While working in coffee to support a nascent career in arts administration, Christian Johnson decided to buy a café. Eighteen years later, his business, Spyhouse Coffee, is a powerhouse wholesale roaster and mini-chain in the Minneapolis area.
BY CHRIS RYAN
BARISTA MAGAZINE ONLINE
Cover photo courtesy of Spyhouse Coffee
Last November, Minnesota’s Spyhouse Coffee opened its fifth location, located in St. Paul—its first shop outside of Minneapolis. It’s a sign of expansion for the 18-year-old business founded by Christian Johnson, the hands-on, numbers-obsessed, coffee-loving owner driving Spyhouse’s growth. We talked to Christian about his background in coffee, his almost-career in arts administration, life at Spyhouse, and much more.
Chris Ryan: What are your earliest memories of coffee? What was your relationship with coffee before you started working in the industry?
Christian Johnson: My earliest memories of coffee would be seeing the Folgers tin can at our family lake cabin when I was 10. I remember using that round plastic cover as a frisbee. I remember the ridges of the can and the rust that would find itself on the outside bottom of the can. The aroma of that coffee there always signified family, leisure, and spending time in the sun and in the water.
My relationship with coffee and cafés began in the early ’90s when I was in college. My apartment was so cold in the winter that I had to spend nights studying at a Minneapolis indie café that was located a few blocks away. I had just moved there and didn’t know anyone, and spending those nights at that café drinking mint mochas was my first experience with café culture.
CR: What career path did you think you’d follow before coffee? How did you start working in coffee?
CJ: I graduated from the University of Minnesota with a bachelor’s degree in journalism, urban studies, and photography. My intent was to apply at Pratt Institute in Brooklyn for a master’s in arts administration. While in college, I spent my senior year interning at local galleries, exhibiting my photographs at cafés and galleries, which is what encouraged me to pursue a career in curatorial work. However, after I graduated, I began managing the same café that I had spent my college years studying at. After a deal to buy that café had fallen through, I began looking at locations, opening Spyhouse nine months later—in July 2000.
CR: How has Spyhouse evolved and grown during its life?
CJ: Since its inception in 2000, Spyhouse has grown to four cafés, a roasting program with a cupping lab and training center for wholesale accounts and staff, and most recently, a fifth café that opened last November in St. Paul by Macalester College.
Currently, we have a staff of 52, which includes directors of the following departments: retail, coffee, education & quality control, and wholesale. Our wholesale program consists of having a well-curated list of wholesale partners that share our belief in exceptional coffee and have a passion for preparing that coffee within specialty standards. We wholesale for bakeries, cafés, grocery, offices, and e-commerce sites.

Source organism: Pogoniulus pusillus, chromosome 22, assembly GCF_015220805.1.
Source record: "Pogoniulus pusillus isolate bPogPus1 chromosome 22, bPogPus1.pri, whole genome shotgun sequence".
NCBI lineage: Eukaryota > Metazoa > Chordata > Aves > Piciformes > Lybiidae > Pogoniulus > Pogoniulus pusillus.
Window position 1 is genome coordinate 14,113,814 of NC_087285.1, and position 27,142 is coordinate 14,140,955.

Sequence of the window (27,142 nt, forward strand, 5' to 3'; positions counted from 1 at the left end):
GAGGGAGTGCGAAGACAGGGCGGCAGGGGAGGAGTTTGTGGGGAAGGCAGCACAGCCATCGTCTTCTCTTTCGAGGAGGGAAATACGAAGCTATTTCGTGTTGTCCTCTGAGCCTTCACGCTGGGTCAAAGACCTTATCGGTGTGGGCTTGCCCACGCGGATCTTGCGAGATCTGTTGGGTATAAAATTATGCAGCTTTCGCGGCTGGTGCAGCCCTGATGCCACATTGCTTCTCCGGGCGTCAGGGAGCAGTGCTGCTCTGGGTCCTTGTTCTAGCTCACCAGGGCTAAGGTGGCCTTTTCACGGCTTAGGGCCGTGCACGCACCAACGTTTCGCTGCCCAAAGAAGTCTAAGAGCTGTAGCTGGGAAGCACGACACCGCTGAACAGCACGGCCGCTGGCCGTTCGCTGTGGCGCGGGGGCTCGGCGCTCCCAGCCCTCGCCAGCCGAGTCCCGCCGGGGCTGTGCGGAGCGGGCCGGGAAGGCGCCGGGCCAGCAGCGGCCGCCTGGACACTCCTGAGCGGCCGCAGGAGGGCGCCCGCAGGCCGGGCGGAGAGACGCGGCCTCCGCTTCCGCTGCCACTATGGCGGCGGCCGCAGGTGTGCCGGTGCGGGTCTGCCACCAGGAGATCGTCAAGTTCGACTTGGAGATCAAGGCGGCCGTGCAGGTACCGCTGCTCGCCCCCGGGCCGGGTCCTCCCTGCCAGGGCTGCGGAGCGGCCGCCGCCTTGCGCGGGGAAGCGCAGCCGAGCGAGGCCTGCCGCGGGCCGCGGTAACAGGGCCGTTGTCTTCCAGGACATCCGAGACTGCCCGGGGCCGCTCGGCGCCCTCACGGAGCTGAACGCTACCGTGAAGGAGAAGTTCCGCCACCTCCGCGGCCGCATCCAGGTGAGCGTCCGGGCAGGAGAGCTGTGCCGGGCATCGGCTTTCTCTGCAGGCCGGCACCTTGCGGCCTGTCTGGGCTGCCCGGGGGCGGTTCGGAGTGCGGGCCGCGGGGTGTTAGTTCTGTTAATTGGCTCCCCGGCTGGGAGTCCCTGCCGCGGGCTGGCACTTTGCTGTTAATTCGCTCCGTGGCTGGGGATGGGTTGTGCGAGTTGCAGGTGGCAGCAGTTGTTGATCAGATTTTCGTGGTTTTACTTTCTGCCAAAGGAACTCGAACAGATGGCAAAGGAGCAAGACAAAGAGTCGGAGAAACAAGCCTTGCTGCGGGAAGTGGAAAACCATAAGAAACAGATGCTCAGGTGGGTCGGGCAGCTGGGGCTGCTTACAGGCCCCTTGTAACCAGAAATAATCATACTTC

CR: What does your day-to-day work look like now? What are your areas of focus?
CJ: As with all independent companies, owners perform a wide spectrum of responsibilities and duties. My day-to-day consists of not only being the founder and owner, but serving as director of operations for the entire company.
My weekly responsibilities include overseeing retail operations, performing and curating all social media, co-green-buying with the director of coffee, working on the design of all stores, and handling all the accounting for the business.
I would say that my fervor for learning as much as possible about coffee can be said about numbers. I admire the financial side and I am obsessed with statistics. There just seems to be a story that is told with statistics, such as knowing that 80 percent of our transactions are credit purchases and that 55 percent of sales are to-go, with drip coffee accounting for 20 percent of coffee retail drinks. In comparison, it is just as fascinating to know in relation to the global coffee market that there are 125 million people who work in coffee, 25 million coffee-growing families, where 80 percent of the world’s coffee is produced by 18 million small producers exporting, on average, four bags per hectare. I just love geeking out on all things numbers and coffee.
CR: Finally, what are your favorite things about working in coffee?
CJ: Well, one of my favorite things is having coffee right away in the morning. Cortado and single origins would be my first choices. I enjoy socializing with the staff and feeling the energy of the cafés everyday.
The main reason I opened Spyhouse was to be involved and committed to a project—an all-encompassing project that involved coffee, design, art, friends, and management. I also enjoy traveling to coffee-producing countries and talking to producers. For example, we recently went to Huila, Colombia. We met one farmer, Jairo Quinones, in Alta Cabuyal, Pitalito. He worked as a picker for eight years, and just six years ago was able to buy his own farm—a majestic farm with sweeping views of the valley below. It is remarkable to see the nature and spirit of entrepreneurship in an industry where farmers and their workers should be paid higher than they currently are throughout the bean belt.